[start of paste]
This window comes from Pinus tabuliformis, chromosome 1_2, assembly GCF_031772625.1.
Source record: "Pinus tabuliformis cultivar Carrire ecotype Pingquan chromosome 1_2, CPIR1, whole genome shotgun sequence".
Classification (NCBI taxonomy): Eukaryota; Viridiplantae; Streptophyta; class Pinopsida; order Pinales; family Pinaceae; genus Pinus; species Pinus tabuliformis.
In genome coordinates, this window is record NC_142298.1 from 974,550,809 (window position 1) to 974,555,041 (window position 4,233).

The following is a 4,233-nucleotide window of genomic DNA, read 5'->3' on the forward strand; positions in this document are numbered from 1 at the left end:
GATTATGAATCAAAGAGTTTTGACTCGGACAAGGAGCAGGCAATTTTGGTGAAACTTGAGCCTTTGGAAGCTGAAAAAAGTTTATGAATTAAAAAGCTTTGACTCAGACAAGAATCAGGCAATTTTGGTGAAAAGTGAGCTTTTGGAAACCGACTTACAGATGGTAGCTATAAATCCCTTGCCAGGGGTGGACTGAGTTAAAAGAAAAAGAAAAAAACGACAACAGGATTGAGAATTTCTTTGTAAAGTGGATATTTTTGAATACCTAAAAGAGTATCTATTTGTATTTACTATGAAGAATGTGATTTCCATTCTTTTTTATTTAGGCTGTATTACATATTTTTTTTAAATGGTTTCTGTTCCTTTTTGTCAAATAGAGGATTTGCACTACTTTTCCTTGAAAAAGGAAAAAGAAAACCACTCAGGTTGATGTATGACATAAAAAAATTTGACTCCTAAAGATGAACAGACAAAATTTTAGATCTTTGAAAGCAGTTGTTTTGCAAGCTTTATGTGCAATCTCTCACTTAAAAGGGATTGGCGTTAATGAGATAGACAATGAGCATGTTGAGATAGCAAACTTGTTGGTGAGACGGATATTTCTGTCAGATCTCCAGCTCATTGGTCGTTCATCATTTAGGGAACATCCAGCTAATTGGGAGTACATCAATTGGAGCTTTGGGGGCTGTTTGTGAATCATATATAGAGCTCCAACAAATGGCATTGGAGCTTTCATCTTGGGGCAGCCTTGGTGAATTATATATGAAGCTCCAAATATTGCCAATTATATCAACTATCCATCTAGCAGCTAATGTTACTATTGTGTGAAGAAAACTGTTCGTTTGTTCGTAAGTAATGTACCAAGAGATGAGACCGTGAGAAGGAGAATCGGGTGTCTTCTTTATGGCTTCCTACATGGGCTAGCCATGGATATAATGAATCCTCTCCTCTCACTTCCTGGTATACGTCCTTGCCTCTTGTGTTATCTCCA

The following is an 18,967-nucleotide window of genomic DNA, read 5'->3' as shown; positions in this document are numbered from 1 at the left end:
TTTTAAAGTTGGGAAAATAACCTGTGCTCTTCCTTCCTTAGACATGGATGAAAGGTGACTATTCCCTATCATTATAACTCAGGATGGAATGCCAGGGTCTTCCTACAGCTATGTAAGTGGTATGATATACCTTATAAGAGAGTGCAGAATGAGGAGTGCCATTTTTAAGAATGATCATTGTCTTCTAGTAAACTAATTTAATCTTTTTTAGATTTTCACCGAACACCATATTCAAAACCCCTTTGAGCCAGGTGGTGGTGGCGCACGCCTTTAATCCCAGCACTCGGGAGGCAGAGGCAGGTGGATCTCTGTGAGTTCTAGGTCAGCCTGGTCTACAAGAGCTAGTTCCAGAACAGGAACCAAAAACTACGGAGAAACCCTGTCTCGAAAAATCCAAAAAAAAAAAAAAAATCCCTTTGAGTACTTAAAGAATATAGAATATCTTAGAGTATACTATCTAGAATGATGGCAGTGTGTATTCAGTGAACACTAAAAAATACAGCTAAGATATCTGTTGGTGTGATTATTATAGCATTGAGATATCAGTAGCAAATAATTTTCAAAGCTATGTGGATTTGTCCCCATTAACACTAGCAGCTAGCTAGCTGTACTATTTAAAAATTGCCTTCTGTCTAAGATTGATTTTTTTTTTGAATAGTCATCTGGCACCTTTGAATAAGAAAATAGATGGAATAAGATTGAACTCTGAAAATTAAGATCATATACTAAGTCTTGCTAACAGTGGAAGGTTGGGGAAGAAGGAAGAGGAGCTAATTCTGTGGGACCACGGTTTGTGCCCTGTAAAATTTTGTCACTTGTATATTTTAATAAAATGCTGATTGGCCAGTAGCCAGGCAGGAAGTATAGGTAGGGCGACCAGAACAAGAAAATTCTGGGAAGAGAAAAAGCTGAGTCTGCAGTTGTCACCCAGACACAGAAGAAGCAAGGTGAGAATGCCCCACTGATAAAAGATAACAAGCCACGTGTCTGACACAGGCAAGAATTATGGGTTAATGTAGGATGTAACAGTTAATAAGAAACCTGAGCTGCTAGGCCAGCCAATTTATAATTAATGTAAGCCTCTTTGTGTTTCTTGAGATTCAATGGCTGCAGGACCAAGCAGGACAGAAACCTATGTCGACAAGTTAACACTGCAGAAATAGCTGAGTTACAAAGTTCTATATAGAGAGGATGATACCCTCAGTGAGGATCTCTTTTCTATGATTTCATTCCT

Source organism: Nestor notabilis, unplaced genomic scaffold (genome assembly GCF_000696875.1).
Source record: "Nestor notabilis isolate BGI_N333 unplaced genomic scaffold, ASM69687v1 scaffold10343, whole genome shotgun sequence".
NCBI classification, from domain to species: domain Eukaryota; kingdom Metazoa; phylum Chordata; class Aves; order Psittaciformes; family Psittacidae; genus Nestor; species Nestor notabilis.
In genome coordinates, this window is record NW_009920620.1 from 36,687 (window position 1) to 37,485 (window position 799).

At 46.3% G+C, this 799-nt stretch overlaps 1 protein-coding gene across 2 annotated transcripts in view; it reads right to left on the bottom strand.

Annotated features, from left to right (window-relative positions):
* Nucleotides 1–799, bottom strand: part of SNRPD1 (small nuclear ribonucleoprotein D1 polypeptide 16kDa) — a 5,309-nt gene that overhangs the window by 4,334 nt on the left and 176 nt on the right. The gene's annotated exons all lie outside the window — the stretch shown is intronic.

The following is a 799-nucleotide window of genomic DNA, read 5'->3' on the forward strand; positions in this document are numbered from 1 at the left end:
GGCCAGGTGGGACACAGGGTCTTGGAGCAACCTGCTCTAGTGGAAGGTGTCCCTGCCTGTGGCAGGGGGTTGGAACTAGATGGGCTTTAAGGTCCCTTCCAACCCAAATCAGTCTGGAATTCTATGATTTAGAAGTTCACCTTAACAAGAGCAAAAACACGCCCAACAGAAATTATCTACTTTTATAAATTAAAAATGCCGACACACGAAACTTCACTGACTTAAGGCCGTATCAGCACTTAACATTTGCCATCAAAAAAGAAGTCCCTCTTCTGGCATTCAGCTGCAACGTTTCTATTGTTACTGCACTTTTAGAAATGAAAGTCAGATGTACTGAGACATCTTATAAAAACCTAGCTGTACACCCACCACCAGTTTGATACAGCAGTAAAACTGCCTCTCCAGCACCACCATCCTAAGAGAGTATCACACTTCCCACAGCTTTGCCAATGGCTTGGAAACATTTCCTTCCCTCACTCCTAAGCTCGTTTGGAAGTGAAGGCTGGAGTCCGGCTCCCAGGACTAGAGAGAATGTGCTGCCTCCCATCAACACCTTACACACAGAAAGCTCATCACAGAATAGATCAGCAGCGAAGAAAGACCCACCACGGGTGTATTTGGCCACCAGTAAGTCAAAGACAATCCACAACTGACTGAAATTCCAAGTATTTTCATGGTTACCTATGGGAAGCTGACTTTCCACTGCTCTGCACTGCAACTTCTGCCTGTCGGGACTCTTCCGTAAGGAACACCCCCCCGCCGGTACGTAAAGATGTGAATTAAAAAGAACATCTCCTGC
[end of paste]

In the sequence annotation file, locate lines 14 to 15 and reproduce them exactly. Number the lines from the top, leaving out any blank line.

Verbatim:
Annotated features, from left to right (window-relative positions):
* Nucleotides 1–799, bottom strand: part of SNRPD1 (small nuclear ribonucleoprotein D1 polypeptide 16kDa) — a 5,309-nt gene that overhangs the window by 4,334 nt on the left and 176 nt on the right. The gene's annotated exons all lie outside the window — the stretch shown is intronic.